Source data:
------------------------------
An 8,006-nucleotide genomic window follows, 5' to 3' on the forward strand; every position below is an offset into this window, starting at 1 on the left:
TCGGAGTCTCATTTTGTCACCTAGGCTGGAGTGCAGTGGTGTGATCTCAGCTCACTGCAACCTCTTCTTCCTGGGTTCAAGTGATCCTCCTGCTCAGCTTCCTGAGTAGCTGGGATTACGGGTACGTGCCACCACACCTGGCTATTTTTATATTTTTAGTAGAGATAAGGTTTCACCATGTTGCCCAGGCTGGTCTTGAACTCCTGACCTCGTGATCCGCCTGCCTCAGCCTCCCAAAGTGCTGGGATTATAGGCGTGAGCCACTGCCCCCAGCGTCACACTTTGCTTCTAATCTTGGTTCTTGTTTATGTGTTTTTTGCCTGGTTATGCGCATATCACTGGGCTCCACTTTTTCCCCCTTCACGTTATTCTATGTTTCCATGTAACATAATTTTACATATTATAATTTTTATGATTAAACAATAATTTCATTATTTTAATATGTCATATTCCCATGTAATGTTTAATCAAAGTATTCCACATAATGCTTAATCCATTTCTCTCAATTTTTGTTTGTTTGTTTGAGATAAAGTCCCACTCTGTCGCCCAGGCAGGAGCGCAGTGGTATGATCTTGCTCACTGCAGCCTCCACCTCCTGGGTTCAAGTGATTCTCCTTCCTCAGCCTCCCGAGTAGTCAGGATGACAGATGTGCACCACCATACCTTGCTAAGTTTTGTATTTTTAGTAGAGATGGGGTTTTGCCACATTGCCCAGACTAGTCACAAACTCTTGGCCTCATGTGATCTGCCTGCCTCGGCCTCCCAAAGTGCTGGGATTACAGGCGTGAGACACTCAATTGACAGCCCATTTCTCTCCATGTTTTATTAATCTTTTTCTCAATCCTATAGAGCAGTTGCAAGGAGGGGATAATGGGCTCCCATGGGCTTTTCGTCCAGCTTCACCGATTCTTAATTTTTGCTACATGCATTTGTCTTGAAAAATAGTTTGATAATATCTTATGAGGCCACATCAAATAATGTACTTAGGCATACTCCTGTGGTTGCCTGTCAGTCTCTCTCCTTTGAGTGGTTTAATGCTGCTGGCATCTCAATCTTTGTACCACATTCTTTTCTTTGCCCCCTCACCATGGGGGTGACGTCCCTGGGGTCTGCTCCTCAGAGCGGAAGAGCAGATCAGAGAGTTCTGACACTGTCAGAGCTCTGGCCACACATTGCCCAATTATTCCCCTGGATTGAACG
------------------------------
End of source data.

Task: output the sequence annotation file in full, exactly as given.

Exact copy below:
An 8,006-nucleotide genomic window follows, 5' to 3' on the forward strand; every position below is an offset into this window, starting at 1 on the left:
TCGGAGTCTCATTTTGTCACCTAGGCTGGAGTGCAGTGGTGTGATCTCAGCTCACTGCAACCTCTTCTTCCTGGGTTCAAGTGATCCTCCTGCTCAGCTTCCTGAGTAGCTGGGATTACGGGTACGTGCCACCACACCTGGCTATTTTTATATTTTTAGTAGAGATAAGGTTTCACCATGTTGCCCAGGCTGGTCTTGAACTCCTGACCTCGTGATCCGCCTGCCTCAGCCTCCCAAAGTGCTGGGATTATAGGCGTGAGCCACTGCCCCCAGCGTCACACTTTGCTTCTAATCTTGGTTCTTGTTTATGTGTTTTTTGCCTGGTTATGCGCATATCACTGGGCTCCACTTTTTCCCCCTTCACGTTATTCTATGTTTCCATGTAACATAATTTTACATATTATAATTTTTATGATTAAACAATAATTTCATTATTTTAATATGTCATATTCCCATGTAATGTTTAATCAAAGTATTCCACATAATGCTTAATCCATTTCTCTCAATTTTTGTTTGTTTGTTTGAGATAAAGTCCCACTCTGTCGCCCAGGCAGGAGCGCAGTGGTATGATCTTGCTCACTGCAGCCTCCACCTCCTGGGTTCAAGTGATTCTCCTTCCTCAGCCTCCCGAGTAGTCAGGATGACAGATGTGCACCACCATACCTTGCTAAGTTTTGTATTTTTAGTAGAGATGGGGTTTTGCCACATTGCCCAGACTAGTCACAAACTCTTGGCCTCATGTGATCTGCCTGCCTCGGCCTCCCAAAGTGCTGGGATTACAGGCGTGAGACACTCAATTGACAGCCCATTTCTCTCCATGTTTTATTAATCTTTTTCTCAATCCTATAGAGCAGTTGCAAGGAGGGGATAATGGGCTCCCATGGGCTTTTCGTCCAGCTTCACCGATTCTTAATTTTTGCTACATGCATTTGTCTTGAAAAATAGTTTGATAATATCTTATGAGGCCACATCAAATAATGTACTTAGGCATACTCCTGTGGTTGCCTGTCAGTCTCTCTCCTTTGAGTGGTTTAATGCTGCTGGCATCTCAATCTTTGTACCACATTCTTTTCTTTGCCCCCTCACCATGGGGGTGACGTCCCTGGGGTCTGCTCCTCAGAGCGGAAGAGCAGATCAGAGAGTTCTGACACTGTCAGAGCTCTGGCCACACATTGCCCAATTATTCCCCTGGATTGAACG